Scarborough continued: '"There's always been one funny controversy after another churned up by Republicans so they can govern by gesture and proclaim their need to be radical so they could own the libs. But lately those politics of gesture morphed into actual policies that are hurting you…and your family. That are hurting Americans in Trump states. The Texas governor attacks truckers in his own state 'cause he thinks that's how he owns the libs, but he ended up costing Texans 4 billion dollars."
"There's the Florida governor's crazed attack on Florida taxpayers, going to cost them about a billion dollars, via his war on the Magic Kingdom—again to own the libs. But he's just ending up owning his own taxpayers in central Florida. And yesterday a harshly written Supreme Court draft…will end a 50-year constitutional right…that only 19% of Americans support being stripped away. Only 19% of Americans want to ban abortion."
This, of course, is not a conversation the Republicans wanted to have before the midterm elections, and thus they have tried to focus on the leak rather than its substance.
Today, Politico tried to suggest that the extremism of the party was limited to the "fighters" in the Republican Party, who are challenging "the governing wing." Author Ally Mutnick contrasted Ohio Republican nominee for the House of Representatives J.R. Majewski with Representative Dan Crenshaw (R-TX).
Majewski "twice painted his lawn into a massive shrine of former President Donald Trump," "raised thousands of dollars to escort a group to Washington for the Jan[uary] 6 rally that preceded the Capitol riots," and ran a recent TV ad that "showed him walking through a shuttered warehouse with an assault-style rifle, vowing to do 'whatever it takes' to restore the country to its 'former glory.'" The article contrasted "hardliners who often refuse to negotiate" with "dealmakers who are eager to reach across the aisle."
The attempt to split the current Republican Party into a moderate wing and a radical wing is a dramatic revision of Republican Party history. In fact, moderate Republicans, who believed that the government had a role to play in regulating business, providing a basic social safety net, and promoting infrastructure, were purged from the party in the 1990s, when power shifted to leaders who believed that the country worked best when businessmen could organize the economy without meddling from government bureaucrats. Because their position was always to cut taxes and pare back the government, they were absolutists, unwilling to compromise with Democrats.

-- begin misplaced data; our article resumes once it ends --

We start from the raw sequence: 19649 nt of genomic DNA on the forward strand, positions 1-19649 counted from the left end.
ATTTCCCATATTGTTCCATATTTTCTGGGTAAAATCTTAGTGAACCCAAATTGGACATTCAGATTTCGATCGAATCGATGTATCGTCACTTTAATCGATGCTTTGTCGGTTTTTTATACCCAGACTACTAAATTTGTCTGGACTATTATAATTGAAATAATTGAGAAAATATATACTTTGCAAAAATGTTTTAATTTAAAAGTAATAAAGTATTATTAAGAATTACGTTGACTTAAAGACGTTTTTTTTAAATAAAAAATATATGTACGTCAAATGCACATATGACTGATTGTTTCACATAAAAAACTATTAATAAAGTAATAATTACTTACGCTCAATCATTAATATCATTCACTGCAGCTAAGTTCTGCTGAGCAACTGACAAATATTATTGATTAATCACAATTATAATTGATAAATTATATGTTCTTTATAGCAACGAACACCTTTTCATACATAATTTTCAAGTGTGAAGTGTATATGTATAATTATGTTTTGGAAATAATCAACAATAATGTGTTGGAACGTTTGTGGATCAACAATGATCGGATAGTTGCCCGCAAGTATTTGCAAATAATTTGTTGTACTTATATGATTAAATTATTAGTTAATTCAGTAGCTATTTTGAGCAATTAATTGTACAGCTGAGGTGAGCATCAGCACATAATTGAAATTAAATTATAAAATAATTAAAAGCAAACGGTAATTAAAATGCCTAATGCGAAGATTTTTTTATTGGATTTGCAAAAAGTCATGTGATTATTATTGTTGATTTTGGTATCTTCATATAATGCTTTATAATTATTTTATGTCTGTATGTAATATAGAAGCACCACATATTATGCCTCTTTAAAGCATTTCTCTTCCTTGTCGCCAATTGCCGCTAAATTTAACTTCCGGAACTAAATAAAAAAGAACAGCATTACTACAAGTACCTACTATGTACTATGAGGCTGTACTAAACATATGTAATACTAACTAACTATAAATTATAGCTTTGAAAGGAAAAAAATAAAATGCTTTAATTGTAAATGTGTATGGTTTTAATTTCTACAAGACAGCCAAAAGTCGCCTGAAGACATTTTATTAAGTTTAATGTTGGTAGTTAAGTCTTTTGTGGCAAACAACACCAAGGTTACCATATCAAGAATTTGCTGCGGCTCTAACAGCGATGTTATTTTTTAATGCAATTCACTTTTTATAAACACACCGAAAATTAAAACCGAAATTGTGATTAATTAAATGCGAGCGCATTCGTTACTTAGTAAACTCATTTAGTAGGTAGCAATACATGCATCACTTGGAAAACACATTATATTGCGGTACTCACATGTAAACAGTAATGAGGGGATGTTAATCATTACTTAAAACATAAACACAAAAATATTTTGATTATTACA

Now those extremists have themselves split into a business wing that wants small government to leave it alone and a theocratic wing that wants a strong government to enforce Christian beliefs on the country, but neither is moderate or willing to reach across the aisle and compromise with Democrats. Crenshaw might be more reasonable than Majewski, but he opposes abortion and Roe v. Wade, opposes gun control, wants to end the Affordable Care Act (Obamacare), and voted against both impeachments of former president Trump.
Next week, Senate majority leader Chuck Schumer (D-NY) will force a vote on legislation that protects the right to abortion. This will almost certainly fail, since the filibuster will enable Republicans to block the bill unless it can get 60 votes, which is highly unlikely. But it will put senators' stances on the protection of reproductive choice—a very popular policy—on record.
Senator Susan Collins (R-ME), who expressed dismay that now-Justice Brett Kavanaugh misled her in what seemed to be promises not to overturn Roe v. Wade, has already said she will vote against the measure because she thinks it goes too far. She and Senator Lisa Murkowski (R-AK) have proposed their own much more limited bill, but it has no cosponsors, and Democrats say it leaves the door open for states to impose severe restrictions.
Schumer says he will not hold a vote on the Collins-Murkowski bill because he will not agree to cut back on constitutional rights. "This is about a woman's right to choose—fully," he said. "We are not looking to compromise [on] something as vital as this."
Senator Kirsten Gillibrand (D-NY) added. "I do not think that 50 percent of America should be told that they have to put their bodies at risk of life or death without their consent.… I hope every human being in this country understands that when you take away a woman's right to make her decisions about her health and well-being, she is no longer a full citizen."